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Re: Effect of transfer of copyright on free software licenses?

From: Hyman Rosen
Subject: Re: Effect of transfer of copyright on free software licenses?
Date: Wed, 22 Jul 2009 11:15:05 -0400
User-agent: Thunderbird (Windows/20090605)

Rjack wrote:
Just because you write something into a contract's terms doesn't
make it enforceable

It's not a contract, it's a license. If I want to write a license
for my work that says that I give a non-exclusive grant to persons
to whom I distribute, and to persons to whom they further distribute,
provided they meet my conditions, the exclusive rights to authorize
given to me by 17 USC 106 allow me to do this.

17 USC 301(a)

As usual, your irrational fixation on federal preemption of state
copyright laws makes no sense.

17 USC 205 concerns *existing* non-exclusive licenses and not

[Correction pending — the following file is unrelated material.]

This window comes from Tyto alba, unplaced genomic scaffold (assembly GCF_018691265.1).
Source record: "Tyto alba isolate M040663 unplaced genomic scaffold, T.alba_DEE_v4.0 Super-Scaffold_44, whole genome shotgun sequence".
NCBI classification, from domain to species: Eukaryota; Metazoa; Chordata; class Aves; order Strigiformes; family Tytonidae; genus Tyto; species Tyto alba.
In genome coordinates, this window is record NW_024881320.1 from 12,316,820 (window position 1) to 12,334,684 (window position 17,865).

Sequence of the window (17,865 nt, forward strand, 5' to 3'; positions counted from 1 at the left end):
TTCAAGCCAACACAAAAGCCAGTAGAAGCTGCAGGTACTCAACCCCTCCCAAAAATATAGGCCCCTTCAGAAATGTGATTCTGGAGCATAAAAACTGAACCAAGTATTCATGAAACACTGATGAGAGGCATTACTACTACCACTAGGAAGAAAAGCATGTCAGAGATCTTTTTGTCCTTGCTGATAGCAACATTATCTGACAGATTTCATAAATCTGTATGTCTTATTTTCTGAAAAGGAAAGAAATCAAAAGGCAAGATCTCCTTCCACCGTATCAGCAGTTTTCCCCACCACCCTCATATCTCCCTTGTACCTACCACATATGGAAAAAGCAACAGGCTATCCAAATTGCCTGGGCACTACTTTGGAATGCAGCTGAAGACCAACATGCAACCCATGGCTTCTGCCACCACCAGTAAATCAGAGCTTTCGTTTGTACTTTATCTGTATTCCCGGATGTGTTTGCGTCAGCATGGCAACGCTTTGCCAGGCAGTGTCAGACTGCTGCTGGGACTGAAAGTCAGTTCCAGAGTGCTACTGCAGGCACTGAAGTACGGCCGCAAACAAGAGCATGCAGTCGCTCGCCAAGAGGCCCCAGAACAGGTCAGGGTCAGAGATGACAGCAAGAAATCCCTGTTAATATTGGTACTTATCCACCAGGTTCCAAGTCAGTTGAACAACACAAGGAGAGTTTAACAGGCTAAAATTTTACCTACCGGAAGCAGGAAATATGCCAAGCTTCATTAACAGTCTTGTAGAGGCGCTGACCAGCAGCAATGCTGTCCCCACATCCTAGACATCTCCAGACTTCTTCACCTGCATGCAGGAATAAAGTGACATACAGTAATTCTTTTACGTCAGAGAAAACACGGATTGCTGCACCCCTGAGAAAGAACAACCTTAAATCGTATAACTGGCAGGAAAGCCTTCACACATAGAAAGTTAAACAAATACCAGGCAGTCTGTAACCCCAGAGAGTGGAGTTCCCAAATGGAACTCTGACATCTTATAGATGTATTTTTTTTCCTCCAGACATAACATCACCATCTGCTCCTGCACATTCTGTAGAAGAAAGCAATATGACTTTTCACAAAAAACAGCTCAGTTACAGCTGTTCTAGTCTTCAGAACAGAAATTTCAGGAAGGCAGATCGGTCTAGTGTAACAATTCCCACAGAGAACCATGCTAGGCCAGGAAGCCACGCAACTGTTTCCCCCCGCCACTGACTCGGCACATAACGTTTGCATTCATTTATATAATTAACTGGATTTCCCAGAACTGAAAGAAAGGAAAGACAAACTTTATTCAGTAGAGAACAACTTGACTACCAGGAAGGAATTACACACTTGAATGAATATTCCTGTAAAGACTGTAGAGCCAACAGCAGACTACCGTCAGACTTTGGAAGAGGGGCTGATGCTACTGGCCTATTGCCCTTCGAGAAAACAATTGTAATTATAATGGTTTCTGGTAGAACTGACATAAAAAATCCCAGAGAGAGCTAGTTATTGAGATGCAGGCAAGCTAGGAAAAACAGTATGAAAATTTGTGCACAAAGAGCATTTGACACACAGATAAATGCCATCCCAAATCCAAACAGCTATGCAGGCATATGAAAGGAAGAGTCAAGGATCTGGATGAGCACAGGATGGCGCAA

purported future *new* licenses "downstream". Only the owner of
copyright can grant a new license -- it's an *exclusive* right.

Yes. That's why we're discussing the transfer issue. It's possible
that a transfer of copyright to a GPL-hostile entity could cause
downstream distribution to be disallowed. That's a good argument
for assigning copyrights to an organization like the FSF.

The GPL is harmless (other than SFLC harassment) because it's legally

Once this is said by a court rather than by a fool on Usenet,
I'll get back to you.

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